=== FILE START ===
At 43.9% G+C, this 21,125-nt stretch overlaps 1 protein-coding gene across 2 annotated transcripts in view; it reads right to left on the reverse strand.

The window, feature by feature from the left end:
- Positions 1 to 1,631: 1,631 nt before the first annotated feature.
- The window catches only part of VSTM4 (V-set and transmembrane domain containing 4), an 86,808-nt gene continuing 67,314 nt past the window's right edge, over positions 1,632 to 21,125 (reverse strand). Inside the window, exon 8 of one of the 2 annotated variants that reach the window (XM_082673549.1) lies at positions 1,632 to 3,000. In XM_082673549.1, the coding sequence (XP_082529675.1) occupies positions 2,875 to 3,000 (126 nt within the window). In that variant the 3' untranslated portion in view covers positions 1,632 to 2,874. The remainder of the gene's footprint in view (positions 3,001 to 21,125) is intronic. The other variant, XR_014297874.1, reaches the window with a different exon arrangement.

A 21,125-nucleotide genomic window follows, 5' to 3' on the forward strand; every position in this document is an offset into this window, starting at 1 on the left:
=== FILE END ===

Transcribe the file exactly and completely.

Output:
At 43.9% G+C, this 21,125-nt stretch overlaps 1 protein-coding gene across 2 annotated transcripts in view; it reads right to left on the reverse strand.

The window, feature by feature from the left end:
- Positions 1 to 1,631: 1,631 nt before the first annotated feature.
- The window catches only part of VSTM4 (V-set and transmembrane domain containing 4), an 86,808-nt gene continuing 67,314 nt past the window's right edge, over positions 1,632 to 21,125 (reverse strand). Inside the window, exon 8 of one of the 2 annotated variants that reach the window (XM_082673549.1) lies at positions 1,632 to 3,000. In XM_082673549.1, the coding sequence (XP_082529675.1) occupies positions 2,875 to 3,000 (126 nt within the window). In that variant the 3' untranslated portion in view covers positions 1,632 to 2,874. The remainder of the gene's footprint in view (positions 3,001 to 21,125) is intronic. The other variant, XR_014297874.1, reaches the window with a different exon arrangement.

A 21,125-nucleotide genomic window follows, 5' to 3' on the forward strand; every position in this document is an offset into this window, starting at 1 on the left: